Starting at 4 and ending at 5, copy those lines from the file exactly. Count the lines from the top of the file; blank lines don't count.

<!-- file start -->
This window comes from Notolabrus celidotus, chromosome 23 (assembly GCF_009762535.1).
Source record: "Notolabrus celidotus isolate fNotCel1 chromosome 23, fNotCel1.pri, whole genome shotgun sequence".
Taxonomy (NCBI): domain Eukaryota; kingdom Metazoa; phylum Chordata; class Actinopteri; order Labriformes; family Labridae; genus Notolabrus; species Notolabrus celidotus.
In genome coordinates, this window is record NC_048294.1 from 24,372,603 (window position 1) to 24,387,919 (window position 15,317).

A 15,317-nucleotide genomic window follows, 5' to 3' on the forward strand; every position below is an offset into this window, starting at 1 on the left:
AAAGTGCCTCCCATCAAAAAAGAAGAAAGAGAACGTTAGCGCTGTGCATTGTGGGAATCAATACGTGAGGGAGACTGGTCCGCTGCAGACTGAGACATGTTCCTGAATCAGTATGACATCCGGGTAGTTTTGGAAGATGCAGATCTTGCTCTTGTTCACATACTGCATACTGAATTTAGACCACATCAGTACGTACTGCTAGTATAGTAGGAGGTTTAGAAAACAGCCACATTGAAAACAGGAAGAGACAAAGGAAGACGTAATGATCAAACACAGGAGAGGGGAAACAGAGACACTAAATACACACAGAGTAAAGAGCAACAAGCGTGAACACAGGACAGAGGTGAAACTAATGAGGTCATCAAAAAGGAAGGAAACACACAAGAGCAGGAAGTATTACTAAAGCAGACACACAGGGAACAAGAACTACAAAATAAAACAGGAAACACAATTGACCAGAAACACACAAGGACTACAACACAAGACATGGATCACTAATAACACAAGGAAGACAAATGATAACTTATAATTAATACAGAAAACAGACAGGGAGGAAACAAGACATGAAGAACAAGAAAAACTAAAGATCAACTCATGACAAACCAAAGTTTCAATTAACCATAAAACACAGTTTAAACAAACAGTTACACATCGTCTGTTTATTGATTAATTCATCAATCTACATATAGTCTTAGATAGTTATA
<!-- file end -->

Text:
In genome coordinates, this window is record NC_048294.1 from 24,372,603 (window position 1) to 24,387,919 (window position 15,317).

A 15,317-nucleotide genomic window follows, 5' to 3' on the forward strand; every position below is an offset into this window, starting at 1 on the left: